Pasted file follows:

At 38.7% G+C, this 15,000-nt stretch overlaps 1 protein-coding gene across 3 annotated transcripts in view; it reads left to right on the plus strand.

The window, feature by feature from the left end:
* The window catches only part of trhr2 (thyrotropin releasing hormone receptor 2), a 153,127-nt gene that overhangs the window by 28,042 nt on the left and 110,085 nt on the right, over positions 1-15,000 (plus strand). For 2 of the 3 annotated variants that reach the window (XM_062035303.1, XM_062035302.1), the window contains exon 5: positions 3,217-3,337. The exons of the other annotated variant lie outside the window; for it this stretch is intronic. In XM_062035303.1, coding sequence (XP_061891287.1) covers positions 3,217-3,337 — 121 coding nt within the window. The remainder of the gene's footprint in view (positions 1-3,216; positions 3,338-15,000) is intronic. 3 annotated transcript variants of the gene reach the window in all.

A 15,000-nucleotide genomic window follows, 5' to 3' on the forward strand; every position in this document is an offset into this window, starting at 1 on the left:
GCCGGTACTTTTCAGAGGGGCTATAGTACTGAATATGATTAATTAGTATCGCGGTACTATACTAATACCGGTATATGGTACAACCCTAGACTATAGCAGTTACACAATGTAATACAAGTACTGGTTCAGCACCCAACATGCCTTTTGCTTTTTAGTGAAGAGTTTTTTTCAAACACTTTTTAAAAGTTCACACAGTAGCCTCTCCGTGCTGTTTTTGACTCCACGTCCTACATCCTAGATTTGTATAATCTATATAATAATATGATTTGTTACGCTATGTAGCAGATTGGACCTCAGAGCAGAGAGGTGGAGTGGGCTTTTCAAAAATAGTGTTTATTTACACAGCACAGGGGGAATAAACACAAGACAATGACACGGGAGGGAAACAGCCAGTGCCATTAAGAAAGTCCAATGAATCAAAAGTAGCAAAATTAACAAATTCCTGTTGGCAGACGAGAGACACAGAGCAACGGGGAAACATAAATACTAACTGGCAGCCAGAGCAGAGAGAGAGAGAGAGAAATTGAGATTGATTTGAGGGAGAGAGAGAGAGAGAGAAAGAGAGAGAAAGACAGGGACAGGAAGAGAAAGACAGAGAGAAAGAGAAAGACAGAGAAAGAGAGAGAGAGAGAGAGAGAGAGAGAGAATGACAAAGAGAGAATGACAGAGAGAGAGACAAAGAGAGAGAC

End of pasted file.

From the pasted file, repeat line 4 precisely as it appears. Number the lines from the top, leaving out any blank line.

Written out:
A 15,000-nucleotide genomic window follows, 5' to 3' on the forward strand; every position in this document is an offset into this window, starting at 1 on the left: